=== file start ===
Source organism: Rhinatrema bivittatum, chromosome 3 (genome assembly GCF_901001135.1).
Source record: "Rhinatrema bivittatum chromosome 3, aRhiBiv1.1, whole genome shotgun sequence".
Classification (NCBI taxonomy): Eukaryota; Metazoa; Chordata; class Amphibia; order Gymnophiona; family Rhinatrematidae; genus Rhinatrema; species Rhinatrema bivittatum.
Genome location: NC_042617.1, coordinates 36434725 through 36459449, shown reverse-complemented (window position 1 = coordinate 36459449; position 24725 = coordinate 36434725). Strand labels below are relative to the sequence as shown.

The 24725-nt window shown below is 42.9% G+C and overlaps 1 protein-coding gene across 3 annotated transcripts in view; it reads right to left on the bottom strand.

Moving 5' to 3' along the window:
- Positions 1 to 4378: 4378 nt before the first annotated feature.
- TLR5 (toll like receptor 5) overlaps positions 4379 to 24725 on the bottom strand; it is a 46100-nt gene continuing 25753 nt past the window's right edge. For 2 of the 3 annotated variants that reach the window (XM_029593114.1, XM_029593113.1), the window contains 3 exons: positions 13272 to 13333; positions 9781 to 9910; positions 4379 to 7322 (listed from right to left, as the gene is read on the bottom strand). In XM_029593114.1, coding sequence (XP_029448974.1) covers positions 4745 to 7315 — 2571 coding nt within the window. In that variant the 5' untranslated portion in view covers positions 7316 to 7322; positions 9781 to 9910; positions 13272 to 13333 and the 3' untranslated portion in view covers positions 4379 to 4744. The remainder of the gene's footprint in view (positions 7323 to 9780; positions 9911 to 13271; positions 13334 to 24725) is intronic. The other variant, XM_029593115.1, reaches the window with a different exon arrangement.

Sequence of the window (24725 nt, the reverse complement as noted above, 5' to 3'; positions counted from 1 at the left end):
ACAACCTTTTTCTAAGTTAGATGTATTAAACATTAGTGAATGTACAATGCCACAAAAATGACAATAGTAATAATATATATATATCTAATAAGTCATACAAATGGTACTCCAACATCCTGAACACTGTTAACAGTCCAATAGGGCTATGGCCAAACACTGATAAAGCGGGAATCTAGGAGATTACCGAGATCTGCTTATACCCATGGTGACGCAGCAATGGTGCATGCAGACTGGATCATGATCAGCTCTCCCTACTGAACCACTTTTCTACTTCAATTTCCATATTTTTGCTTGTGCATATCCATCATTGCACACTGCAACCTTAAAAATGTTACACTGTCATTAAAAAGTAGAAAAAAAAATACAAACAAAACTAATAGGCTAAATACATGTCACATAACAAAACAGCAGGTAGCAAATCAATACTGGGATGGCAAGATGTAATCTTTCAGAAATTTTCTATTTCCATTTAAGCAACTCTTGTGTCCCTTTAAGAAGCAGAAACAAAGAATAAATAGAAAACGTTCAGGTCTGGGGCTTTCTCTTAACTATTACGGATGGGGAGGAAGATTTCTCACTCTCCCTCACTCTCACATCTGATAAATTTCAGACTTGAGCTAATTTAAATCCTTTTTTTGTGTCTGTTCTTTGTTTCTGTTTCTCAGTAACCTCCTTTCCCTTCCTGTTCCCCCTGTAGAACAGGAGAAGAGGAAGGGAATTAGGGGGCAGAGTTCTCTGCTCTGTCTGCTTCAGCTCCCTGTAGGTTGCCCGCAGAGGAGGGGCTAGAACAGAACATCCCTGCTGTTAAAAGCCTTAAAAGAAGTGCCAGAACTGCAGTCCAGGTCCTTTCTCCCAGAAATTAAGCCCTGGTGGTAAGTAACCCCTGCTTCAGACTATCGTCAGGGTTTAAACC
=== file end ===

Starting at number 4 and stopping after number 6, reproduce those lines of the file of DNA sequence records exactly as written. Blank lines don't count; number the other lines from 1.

Genome location: NC_042617.1, coordinates 36434725 through 36459449, shown reverse-complemented (window position 1 = coordinate 36459449; position 24725 = coordinate 36434725). Strand labels below are relative to the sequence as shown.

The 24725-nt window shown below is 42.9% G+C and overlaps 1 protein-coding gene across 3 annotated transcripts in view; it reads right to left on the bottom strand.

Moving 5' to 3' along the window: